## b. Cut in company tax rate by 10 percent

In the second simulation we assume that the marginal tax rate on the income of housing investors falls from 40 percent to 30 percent. The new steady state resulting from this shock is shown in column 3 of Table 1. Recall that inflation is set at six per cent per annum. Lowering tax decreases the size of the inflation tax distortion and therefore decreases the housing subsidy. In this case we get the opposite to the removal of the capital gains tax. Land prices, home prices and investment fall initially but then rise over time to a new steady state with lower prices, higher rent and a smaller housing stock. When the marginal tax rate falls housing as a form of investment becomes relatively less attractive because the taxation advantages of housing become less important.

## c. Replacing nominal interest deductibility by real interest deductibility

Inflation is important in this model because nominal interest payments are deductible for housing investors. In this section we simulate the removal of this policy and its replacment by real interest deductability. We see from column 4 of Table 3 that the effect of this policy on the new steady state is to reduce the housing stock and with it the price of homes and land. Rent on the other hand rises in the new steady state reflecting the fall in rental accomodation.

In Figure 4 we again see an overshooting of prices in response to the shock. Home prices intially fall by over 25 percent before rising back to 16 percent below the previous level. Investment is also severely hit by the policy. Rent rises gradually over time as the existing stock of homes falls. Note that the effect of this policy is more pronounced than simply lowering tax rates.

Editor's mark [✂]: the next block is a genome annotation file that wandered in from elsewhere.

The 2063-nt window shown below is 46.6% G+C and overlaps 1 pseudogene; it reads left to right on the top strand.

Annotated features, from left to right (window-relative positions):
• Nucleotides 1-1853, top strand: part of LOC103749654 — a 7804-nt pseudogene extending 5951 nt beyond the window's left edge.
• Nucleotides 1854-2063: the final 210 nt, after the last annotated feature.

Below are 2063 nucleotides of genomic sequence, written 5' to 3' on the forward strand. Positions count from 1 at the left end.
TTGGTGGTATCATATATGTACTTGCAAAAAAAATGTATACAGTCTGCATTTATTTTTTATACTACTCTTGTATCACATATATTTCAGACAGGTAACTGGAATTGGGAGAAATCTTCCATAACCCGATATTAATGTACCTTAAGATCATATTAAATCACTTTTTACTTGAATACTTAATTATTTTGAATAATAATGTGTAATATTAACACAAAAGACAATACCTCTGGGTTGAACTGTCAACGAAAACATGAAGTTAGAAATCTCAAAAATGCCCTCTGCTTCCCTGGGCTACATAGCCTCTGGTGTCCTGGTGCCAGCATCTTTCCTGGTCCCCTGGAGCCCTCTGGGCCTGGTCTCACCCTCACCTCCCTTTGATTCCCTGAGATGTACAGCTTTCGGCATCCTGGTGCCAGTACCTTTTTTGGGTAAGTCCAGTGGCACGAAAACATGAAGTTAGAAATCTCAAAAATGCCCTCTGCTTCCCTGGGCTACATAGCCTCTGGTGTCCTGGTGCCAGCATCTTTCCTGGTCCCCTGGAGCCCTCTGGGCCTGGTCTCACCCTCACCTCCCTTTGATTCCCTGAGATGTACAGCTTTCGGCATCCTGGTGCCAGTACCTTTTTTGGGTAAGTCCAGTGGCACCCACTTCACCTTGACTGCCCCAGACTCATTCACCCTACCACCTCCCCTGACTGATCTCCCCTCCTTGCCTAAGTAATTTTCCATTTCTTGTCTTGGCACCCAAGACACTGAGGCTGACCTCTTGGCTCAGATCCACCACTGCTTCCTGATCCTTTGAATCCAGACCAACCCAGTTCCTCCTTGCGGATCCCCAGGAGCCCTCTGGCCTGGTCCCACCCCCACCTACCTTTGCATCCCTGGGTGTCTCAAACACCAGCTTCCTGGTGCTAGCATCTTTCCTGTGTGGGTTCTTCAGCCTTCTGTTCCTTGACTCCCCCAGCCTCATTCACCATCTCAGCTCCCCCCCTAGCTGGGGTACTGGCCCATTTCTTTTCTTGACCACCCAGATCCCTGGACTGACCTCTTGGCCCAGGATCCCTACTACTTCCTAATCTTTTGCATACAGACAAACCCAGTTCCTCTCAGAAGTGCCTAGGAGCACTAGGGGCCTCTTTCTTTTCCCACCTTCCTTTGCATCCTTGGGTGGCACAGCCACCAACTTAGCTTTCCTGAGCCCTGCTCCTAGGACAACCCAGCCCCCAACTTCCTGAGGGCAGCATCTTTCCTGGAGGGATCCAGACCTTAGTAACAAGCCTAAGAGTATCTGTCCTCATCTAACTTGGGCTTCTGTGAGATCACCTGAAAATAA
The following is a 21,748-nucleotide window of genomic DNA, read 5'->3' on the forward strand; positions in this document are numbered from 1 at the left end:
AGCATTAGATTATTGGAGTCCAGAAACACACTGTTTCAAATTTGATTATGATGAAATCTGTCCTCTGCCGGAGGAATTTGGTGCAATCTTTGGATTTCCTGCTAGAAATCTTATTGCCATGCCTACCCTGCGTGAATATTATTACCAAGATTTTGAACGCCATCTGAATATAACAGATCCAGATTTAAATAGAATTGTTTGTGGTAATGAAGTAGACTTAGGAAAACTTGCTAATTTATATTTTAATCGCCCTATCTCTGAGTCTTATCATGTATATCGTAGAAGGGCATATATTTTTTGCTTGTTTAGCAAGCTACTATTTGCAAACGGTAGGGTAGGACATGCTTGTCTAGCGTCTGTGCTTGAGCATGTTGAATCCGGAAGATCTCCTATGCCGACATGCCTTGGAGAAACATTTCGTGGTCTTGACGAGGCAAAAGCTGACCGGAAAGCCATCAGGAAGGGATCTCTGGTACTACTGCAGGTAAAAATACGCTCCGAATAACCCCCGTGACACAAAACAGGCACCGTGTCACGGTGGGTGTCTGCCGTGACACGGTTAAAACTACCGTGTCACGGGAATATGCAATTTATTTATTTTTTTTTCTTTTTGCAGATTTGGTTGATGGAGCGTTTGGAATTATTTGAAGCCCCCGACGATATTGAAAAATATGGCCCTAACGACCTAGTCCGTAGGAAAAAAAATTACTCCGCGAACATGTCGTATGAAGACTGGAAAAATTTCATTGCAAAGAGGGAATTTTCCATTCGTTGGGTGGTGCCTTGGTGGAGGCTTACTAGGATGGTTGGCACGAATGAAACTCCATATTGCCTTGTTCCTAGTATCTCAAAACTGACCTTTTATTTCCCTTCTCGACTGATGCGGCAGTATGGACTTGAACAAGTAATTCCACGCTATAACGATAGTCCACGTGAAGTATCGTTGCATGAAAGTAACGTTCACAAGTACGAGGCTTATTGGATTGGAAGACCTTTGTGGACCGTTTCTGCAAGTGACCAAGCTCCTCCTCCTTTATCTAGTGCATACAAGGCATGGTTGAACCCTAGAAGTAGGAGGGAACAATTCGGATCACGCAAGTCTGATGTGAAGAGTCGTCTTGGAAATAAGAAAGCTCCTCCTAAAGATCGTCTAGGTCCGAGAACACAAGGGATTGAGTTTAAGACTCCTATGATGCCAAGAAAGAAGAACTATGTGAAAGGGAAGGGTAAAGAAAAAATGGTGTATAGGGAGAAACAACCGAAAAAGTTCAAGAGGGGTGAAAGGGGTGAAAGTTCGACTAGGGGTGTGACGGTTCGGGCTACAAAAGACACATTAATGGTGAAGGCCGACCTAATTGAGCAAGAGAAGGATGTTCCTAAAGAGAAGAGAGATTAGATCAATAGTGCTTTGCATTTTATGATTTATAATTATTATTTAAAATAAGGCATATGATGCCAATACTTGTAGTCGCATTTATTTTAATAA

## d. Permanent 300 basis point rise in real interest rates

In this simulation we assume that real interest rates rise permanently by 300 basis points. The result is quite intuitive. The new steady state shown in column 6 of Table 3 has a lower stock of homes as investors substitute away from housing into other assets. In Figure 5 we show the dynamics of adjustment. Note that home prices initially fall by 20 percent before gradually rising to around 13 percent below their intial level.

## e. Permanent 5 percent rise in inflation

The results for a rise in inflation are given in column 7 of Table 3 and Figure 6. The steady-state consequences of the shock are noticably different to the real interest rate shock. In the case of the inflation shock, the distortion caused by the tax system leads to increased demand for investment housing which drives up the price of land and homes and drives rent down as the new stock of homes is constructed.

The interesting comparison between this shock and the real interest rate shock is that both lead to a rise in nominal interest rates. So we have a result where a rise in nominal interest rates leads to a fall in investment and a case where the same rise could lead to a rise in housing investment. The important distinction is whether the change in nominal interest rates reflects expected inflation, or a rise in real rates.

## f. Permanent 5 percent rise in inflation with only real interest deductibility

The results for an inflation shock without nominal deductability are not shown because nothing happens to any real variables. All nominal variables change by the rate of inflation.